Neural correlates of automatic beliefs about gender stereotypes: Males are more prejudicial

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Abstract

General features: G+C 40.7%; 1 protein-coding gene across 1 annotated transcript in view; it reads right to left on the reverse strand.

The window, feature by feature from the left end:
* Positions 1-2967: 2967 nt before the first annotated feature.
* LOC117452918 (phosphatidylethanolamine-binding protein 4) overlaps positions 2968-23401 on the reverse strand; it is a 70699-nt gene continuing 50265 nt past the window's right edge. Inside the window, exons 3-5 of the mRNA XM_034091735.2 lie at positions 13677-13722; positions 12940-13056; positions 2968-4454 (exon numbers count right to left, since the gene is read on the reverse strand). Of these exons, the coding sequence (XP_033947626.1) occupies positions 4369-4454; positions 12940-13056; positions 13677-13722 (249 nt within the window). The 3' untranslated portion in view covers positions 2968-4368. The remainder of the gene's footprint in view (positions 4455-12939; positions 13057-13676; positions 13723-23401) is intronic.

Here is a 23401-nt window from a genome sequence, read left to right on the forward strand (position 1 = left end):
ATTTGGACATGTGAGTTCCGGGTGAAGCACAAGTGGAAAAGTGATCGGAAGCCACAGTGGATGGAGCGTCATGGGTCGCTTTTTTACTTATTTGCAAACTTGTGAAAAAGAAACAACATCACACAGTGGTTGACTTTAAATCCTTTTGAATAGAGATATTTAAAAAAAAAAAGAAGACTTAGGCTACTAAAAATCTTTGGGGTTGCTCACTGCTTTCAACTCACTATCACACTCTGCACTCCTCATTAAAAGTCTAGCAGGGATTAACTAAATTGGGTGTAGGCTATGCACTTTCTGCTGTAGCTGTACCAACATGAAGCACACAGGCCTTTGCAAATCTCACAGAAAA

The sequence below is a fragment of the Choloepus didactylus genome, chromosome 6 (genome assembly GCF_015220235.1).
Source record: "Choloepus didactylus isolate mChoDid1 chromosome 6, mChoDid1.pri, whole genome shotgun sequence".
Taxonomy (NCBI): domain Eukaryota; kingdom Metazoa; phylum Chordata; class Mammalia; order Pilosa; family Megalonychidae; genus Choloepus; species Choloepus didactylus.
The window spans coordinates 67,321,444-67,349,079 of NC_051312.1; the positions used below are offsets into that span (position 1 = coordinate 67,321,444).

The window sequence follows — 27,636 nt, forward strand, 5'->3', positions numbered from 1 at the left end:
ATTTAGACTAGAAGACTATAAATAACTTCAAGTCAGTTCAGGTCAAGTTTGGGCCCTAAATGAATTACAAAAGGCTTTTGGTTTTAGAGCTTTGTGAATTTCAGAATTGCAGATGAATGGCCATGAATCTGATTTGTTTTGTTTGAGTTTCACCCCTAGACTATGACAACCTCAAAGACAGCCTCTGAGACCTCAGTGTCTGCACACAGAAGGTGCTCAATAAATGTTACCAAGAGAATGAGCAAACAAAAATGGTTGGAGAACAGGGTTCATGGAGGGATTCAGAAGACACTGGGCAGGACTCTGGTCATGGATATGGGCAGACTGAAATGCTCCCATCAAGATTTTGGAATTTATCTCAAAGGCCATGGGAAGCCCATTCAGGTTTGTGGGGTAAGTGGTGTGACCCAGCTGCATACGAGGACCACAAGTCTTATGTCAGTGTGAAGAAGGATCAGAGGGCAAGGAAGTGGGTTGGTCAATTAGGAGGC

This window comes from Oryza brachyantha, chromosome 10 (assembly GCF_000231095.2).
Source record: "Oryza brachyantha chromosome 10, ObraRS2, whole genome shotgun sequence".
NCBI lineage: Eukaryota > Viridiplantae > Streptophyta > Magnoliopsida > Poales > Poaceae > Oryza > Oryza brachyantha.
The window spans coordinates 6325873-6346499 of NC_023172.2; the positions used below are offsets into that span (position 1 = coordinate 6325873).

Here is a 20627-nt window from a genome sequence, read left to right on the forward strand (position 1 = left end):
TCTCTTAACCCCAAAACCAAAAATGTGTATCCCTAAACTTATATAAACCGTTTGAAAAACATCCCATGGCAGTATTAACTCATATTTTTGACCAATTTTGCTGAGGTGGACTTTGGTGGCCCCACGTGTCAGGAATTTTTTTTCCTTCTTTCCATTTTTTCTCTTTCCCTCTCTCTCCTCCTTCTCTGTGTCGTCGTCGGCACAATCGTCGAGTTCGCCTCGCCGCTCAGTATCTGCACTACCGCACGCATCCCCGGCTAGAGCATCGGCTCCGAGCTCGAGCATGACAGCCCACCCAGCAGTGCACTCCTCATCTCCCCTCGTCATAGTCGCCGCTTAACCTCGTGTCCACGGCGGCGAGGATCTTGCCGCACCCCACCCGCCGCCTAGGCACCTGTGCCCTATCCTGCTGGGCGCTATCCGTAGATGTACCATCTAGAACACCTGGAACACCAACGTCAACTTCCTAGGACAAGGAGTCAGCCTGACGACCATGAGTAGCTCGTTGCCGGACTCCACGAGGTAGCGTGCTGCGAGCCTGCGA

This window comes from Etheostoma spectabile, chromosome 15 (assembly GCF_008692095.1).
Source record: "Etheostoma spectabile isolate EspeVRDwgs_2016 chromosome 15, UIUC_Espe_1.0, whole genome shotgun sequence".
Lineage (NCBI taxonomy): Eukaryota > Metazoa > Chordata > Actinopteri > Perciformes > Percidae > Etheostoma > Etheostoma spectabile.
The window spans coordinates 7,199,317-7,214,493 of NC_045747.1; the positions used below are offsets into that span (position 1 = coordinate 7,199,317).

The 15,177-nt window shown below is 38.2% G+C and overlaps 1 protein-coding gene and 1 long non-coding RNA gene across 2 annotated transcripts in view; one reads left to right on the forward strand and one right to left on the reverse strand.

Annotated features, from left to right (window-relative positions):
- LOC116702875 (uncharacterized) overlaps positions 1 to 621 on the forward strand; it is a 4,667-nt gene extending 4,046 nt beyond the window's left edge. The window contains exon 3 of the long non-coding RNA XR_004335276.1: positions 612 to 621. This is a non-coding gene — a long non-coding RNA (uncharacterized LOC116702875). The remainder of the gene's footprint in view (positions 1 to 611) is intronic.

Aim of this study was to investigate the neural bases of stereotype representation, including the presence of gender bias. EEG was recorded from 128 sites in 38 Italian participants. While looking for rare animal words, participants read 240 sentences, half of which expressed notions congruent with gender stereotypes, and the other half did not (e.g., “Prepared the tomato sauce and then SHAVED”, “The engineer stained HER SKIRT”). Event-related potentials (ERPs) were time-locked to critical words. Findings showed enhanced anterior N400 and occipito-parietal P600 responses to items that violated gender stereotypes, mostly in men. The swLORETA analysis applied to N400 potentials in response to incongruent phrases showed that the most activated areas during stereotype processing were the right medial temporal and medial frontal gyri, as well as the TPJ. The data hint at a gender difference in stereotyping, with men being more prejudicial especially when the depicted character is a male.

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